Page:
Team GB won 65 medals, 29 of them gold. The medallists came from all over
from all sorts of backgrounds but over a third (37%) of the medal winners were
from private schools, which educate just 7% of the population. It seems
that what we’ve always known about MPs is just as true for Olympic medallists –
if you went or go to a public school you have a better chance of winning.
Of course there are lots of reasons for this. Many of the sports that we did well in are sports that are mainly for the toffs – sailing, fencing, equestrian, shooting and of course rowing. You don’t get many council house kids learning to fence or having their own show-jumping pony; they might learn to shoot, but generally on the streets or in the army.
As for the other reasons; well, the selling off of school playing fields hasn’t helped, kids playing on X-boxes and eating pizza, and a strange breed of ‘right-on’ teacher have been actively discouraging competition since the late seventies in state schools, so much so that it hardly exists in schools these days. Right-on.
When I was at school – an uncomfortable mix of public and grammar – competition was everything, encouraged, demanded. Run, jump, push, hit, X’s versus Y’s (our two form year groups), house versus house, boy versus boy, year versus year. Win or lose you had no choice but to compete on and off the playing field; and if you didn’t - well you endured the wrath and jibes of a succession of ex-army games masters… you ‘orrible boy.
At the time turning up at my weekly house meeting in the chem-lab and reporting on how many house points I’d scored to cheers or jeers, or running eight miles in the pouring rain whilst wading through a muddy stream in only shorts and your running vest on a winter’s morning, or getting kicked to shit in the scrum of yet another rugby practice on a Sunday afternoon, seemed so normal. It was just what you did. If you didn’t then you were a misfit, something to pick on, ‘out of school’ as the boarding boys termed it.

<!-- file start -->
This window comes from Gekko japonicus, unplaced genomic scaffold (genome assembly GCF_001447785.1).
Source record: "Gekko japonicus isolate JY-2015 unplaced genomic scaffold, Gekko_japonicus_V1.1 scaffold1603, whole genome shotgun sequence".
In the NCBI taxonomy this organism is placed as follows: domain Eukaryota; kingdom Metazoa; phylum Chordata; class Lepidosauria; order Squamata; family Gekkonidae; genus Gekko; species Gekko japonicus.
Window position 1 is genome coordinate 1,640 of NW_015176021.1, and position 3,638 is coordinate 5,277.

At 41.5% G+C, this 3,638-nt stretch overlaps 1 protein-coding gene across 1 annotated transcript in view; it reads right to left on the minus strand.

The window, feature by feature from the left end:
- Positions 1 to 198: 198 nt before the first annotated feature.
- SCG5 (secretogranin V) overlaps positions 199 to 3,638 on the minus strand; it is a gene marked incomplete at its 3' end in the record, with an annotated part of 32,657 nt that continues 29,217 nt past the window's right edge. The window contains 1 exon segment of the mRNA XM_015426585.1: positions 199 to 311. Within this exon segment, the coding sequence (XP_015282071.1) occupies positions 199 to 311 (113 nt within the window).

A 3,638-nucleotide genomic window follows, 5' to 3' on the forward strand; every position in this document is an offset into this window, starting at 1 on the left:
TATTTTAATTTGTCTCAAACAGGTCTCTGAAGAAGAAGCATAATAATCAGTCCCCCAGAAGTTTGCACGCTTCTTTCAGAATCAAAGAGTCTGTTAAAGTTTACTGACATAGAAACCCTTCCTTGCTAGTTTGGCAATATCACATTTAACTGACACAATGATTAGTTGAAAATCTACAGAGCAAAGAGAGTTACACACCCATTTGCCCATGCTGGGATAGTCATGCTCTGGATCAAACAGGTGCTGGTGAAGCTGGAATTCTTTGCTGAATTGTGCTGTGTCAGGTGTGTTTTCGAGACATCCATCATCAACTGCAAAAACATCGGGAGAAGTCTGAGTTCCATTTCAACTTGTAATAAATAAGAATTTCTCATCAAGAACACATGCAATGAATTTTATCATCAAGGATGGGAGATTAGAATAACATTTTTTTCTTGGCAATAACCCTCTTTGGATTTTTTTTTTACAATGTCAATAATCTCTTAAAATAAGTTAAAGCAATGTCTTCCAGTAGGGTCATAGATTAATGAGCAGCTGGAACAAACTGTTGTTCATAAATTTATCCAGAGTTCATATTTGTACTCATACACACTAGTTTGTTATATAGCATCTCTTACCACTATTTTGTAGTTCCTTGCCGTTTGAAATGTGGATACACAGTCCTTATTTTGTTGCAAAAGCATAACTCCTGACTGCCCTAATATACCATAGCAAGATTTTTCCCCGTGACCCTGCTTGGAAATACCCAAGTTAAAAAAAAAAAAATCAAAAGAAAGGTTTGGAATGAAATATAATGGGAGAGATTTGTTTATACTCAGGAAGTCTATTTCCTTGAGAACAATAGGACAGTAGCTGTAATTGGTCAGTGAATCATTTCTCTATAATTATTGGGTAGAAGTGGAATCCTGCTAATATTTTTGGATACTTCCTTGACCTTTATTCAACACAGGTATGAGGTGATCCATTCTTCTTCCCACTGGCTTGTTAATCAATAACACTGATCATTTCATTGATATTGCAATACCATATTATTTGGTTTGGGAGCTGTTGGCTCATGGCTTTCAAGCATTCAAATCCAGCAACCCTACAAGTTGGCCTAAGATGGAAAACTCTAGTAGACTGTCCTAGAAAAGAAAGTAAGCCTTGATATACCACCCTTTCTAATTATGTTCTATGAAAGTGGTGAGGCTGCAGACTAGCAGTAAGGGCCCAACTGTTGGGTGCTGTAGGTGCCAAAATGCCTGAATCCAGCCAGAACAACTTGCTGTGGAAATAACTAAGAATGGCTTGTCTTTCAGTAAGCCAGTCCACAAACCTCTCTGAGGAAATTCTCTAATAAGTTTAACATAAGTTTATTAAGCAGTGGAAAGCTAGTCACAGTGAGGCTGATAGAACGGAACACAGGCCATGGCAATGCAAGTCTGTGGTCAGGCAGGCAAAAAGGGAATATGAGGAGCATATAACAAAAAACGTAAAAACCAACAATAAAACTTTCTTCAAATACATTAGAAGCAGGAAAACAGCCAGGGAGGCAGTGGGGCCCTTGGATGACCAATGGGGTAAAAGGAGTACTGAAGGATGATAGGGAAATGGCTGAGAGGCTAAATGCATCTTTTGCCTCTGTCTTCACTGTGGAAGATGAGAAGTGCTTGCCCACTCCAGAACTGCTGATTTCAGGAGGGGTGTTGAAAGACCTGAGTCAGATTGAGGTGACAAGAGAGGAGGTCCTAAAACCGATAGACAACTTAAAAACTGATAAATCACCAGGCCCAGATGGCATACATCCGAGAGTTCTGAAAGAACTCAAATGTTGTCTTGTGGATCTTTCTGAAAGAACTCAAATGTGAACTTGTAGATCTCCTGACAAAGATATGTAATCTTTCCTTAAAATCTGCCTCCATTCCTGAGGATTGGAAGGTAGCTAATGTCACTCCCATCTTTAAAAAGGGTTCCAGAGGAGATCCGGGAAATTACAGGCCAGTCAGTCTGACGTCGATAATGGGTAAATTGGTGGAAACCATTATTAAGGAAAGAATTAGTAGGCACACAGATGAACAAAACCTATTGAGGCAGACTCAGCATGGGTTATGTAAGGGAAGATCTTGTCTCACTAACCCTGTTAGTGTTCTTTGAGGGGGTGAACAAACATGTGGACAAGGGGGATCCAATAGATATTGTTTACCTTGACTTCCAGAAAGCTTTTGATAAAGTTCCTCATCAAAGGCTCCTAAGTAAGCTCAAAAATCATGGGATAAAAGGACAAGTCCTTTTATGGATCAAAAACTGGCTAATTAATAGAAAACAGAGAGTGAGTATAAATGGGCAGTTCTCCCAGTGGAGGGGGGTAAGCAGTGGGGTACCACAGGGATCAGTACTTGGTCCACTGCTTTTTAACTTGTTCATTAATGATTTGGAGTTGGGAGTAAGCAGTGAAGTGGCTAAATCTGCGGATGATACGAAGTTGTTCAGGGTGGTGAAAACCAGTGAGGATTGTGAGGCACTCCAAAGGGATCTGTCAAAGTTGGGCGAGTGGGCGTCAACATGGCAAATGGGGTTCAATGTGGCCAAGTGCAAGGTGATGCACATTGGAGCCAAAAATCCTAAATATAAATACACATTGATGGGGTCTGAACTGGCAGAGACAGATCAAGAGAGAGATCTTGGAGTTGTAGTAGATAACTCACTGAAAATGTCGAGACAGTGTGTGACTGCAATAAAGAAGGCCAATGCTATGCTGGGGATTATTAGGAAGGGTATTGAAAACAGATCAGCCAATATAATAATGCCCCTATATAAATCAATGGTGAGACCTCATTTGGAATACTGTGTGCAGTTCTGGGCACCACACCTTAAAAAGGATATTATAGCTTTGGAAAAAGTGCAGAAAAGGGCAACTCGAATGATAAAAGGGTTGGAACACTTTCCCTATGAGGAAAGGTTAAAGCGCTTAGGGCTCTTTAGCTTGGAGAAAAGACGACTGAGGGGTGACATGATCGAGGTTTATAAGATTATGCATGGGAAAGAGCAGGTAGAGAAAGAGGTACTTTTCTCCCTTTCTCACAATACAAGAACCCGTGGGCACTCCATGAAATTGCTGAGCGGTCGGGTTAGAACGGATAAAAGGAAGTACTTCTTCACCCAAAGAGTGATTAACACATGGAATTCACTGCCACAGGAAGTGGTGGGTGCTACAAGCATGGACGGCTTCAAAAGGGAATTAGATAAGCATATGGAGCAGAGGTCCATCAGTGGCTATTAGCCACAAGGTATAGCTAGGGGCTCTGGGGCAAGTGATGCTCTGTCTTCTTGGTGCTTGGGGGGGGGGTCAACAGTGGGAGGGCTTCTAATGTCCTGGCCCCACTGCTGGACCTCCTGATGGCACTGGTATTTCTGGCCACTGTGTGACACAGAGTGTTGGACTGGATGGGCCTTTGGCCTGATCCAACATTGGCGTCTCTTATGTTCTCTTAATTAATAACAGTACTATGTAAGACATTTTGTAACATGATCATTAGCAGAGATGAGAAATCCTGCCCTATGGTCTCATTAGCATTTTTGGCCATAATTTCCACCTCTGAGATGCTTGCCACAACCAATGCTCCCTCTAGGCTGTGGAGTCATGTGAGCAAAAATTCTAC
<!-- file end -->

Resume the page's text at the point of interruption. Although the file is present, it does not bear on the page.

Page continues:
For those that couldn’t or wouldn’t do sport, well there was always a term in
or death by radiator and toilet – your head flushed away then tied to a
scalding radiator until you begged for mercy. All good character building
Fortunately whilst I hated PE, detested football and cricket, and didn’t have a tennis racquet, I was pretty good at rugby and never wimped out on the Moreton run, always crossing the torrent of the river by the rope rather than the bridge and getting a single House Point for the soaking.
Happy days, but I got by.
Here’s the thing; almost to a man the boarding house boys at our schools were good sportsmen and I remain convinced that it was because they were in a kind of prison. Whilst us day boys were home watching telly or down the pub drinking and meeting girls, they were spending their evenings in the nets, lifting weights in the gym, scrumming against the scrumming machine, playing squash. If my school was generally competitive, the boarding house boys were uber-competitive, even competing over who… actually I’ll leave that bit out.
I often wish I’d kept sport up after school. I enjoyed it most of the time and, unlike the inactivity I enjoy now, activity never did me any harm. But then as I often say: “If wishes were horses, beggars would ride” and my dad could never have afforded to buy me a pony.